ISLAMABAD: As uncertainty regarding Pakistan-US relations continues to grow, a bipartisan and bicameral parliamentary panel is expected to finalise its recommendations next week to review Islamabad’s ties with Washington in the wake of last month’s Nato airstrikes.
The parliamentary committee on national security prepared on Friday a 30-point-draft-recommendation that envisages a complete overhaul of Pakistan’s diplomatic, economic and military cooperation with the US.
However, before finalising its proposals, the committee has asked Finance Minister Dr Abdul Hafeez Shaikh and the communication minister to brief lawmakers on Tuesday regarding the economic implications of the review.
The finance minister is believed to have opposed some radical changes in the relationship, as according to him, the country’s fragile economy cannot afford more shocks.
At a recently-held envoys’ conference, the finance minister reportedly warned that complete disassociation with the US would be a “blunder” and would have a negative impact on the country’s economy.
Committee Chairman Senator Raza Rabbani told the media after the meeting that a draft containing proposals to rewrite the terms of engagements with the US had been prepared.
Sources told The Express Tribune that a major portion of the draft recommendations include proposals finalised by ambassadors of the selected capitals.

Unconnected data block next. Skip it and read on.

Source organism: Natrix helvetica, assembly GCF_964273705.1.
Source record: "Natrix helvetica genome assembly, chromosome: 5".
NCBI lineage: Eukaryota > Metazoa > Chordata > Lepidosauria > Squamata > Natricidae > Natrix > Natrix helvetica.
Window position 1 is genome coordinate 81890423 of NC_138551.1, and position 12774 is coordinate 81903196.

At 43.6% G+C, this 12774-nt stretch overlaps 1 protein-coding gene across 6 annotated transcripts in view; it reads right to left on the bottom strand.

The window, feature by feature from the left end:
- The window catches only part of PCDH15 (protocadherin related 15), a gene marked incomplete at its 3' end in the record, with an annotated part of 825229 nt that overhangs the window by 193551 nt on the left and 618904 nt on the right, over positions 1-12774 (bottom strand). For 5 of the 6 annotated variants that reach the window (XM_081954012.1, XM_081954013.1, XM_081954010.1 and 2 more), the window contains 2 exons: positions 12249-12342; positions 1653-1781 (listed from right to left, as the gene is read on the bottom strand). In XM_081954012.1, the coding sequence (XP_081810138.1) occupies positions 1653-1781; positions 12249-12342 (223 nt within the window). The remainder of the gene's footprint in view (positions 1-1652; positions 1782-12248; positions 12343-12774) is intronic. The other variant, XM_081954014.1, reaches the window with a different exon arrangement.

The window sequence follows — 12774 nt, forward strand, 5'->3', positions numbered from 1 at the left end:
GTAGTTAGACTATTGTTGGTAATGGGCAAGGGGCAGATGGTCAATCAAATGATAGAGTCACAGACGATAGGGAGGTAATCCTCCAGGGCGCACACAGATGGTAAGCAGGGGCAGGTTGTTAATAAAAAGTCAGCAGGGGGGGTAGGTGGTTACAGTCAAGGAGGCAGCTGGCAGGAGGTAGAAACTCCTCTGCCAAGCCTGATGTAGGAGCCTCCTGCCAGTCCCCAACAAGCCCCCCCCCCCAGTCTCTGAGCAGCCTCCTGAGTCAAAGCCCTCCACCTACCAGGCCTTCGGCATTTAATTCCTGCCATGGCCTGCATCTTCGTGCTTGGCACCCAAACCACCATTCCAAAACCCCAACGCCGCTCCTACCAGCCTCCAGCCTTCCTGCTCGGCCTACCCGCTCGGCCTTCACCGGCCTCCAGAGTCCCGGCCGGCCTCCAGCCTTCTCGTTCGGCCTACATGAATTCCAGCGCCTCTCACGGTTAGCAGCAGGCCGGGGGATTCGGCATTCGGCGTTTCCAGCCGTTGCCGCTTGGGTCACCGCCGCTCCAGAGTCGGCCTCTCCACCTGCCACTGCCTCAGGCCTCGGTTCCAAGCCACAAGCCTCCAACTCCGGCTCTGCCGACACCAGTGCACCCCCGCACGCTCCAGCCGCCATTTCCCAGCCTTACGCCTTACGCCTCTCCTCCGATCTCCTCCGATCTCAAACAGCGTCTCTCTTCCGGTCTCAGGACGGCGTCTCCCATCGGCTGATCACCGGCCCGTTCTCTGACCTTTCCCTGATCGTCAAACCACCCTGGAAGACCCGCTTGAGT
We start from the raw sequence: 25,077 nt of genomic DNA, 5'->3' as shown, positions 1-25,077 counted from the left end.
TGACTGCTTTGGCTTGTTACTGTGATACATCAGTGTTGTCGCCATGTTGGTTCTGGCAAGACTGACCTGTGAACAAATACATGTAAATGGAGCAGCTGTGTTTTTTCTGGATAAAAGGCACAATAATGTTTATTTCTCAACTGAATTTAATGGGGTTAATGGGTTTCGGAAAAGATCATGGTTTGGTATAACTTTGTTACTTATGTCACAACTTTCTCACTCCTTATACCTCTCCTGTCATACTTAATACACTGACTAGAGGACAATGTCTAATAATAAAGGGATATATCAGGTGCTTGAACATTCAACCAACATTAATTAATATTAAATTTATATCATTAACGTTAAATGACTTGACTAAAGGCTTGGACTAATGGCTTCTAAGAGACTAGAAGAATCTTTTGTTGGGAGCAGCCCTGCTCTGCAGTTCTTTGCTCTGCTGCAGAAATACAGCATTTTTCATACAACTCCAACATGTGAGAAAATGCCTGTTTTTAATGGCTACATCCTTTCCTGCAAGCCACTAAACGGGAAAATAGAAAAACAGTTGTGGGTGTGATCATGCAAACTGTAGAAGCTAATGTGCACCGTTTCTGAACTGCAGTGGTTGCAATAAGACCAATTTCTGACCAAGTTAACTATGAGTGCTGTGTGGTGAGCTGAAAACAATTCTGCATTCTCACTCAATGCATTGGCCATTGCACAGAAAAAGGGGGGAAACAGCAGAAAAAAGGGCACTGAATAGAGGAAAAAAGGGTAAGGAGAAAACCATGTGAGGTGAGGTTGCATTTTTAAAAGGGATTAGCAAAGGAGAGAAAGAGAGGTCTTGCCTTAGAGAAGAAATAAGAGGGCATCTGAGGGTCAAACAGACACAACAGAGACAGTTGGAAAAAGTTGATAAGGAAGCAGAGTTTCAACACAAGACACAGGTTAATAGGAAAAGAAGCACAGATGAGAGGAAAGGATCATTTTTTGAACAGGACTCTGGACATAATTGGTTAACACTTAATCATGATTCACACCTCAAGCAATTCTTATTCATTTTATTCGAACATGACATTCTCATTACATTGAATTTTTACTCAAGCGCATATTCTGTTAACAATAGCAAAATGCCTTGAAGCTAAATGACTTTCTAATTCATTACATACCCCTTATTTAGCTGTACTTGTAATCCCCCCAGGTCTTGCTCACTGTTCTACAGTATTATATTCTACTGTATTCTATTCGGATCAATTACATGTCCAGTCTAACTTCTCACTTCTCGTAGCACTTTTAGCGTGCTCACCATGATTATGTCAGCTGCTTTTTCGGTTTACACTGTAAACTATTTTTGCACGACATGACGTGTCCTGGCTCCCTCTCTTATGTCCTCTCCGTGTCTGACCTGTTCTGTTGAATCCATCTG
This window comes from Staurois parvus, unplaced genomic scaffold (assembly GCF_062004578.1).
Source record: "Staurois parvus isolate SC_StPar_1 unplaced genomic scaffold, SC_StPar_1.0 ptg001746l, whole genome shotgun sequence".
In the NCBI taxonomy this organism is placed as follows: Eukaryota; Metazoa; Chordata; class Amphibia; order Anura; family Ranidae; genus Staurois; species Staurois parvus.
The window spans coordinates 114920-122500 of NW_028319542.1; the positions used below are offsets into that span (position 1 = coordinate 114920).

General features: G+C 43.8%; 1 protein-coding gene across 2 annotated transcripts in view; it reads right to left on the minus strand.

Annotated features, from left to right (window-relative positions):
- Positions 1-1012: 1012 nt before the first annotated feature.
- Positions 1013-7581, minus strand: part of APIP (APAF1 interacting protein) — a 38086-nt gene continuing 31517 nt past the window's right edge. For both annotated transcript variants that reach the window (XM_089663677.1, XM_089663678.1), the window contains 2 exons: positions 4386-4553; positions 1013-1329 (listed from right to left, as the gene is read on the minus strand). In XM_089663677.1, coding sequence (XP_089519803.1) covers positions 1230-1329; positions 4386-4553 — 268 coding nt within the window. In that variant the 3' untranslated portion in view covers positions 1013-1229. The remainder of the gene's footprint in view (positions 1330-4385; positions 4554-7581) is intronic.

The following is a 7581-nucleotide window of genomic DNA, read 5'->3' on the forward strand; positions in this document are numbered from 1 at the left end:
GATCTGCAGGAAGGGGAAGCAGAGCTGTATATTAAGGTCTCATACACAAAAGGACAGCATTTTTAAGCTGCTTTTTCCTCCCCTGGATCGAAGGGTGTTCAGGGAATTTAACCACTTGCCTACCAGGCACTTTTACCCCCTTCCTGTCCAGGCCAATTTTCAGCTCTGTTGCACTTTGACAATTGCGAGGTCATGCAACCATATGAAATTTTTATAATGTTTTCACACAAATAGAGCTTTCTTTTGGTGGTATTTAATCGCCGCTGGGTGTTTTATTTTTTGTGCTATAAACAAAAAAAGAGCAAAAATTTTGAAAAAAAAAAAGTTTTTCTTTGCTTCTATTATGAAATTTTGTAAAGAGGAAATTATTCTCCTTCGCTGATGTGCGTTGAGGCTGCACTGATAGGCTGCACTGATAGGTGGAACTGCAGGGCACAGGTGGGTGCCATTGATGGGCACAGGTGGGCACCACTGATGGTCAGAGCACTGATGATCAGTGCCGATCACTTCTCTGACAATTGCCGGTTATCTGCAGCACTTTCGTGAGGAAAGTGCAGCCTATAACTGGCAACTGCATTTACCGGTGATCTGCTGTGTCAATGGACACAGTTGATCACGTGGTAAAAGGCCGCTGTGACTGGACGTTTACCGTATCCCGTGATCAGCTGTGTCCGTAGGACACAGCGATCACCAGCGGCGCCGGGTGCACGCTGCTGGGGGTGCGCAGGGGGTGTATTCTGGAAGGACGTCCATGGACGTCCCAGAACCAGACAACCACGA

Committee members, including those from rightwing religious parties, have agreed that Pakistan should not seek a breakup in its relationship with the US, however, its future cooperation must be transparent and based on respect for the country’s national interest and sovereignty.
The foreign ministry’s suggestions, which were already tabled before the parliamentary panel, have called for renegotiations of key agreements signed between Pakistan and the US during former military ruler General Pervez Musharraf’s rule.
The agreements relate to resuming Nato supplies, allowing logistic support and blanket permission to use Pakistan’s air corridor.
A committee member said supplies would now only be resumed under a new arrangement. It is believed that the government will tax Nato supplies passing through Pakistan.
The committee will take another week or so to finalise its recommendations, said the member, requesting not to be named.
Published in The Express Tribune, December 31st, 2011.
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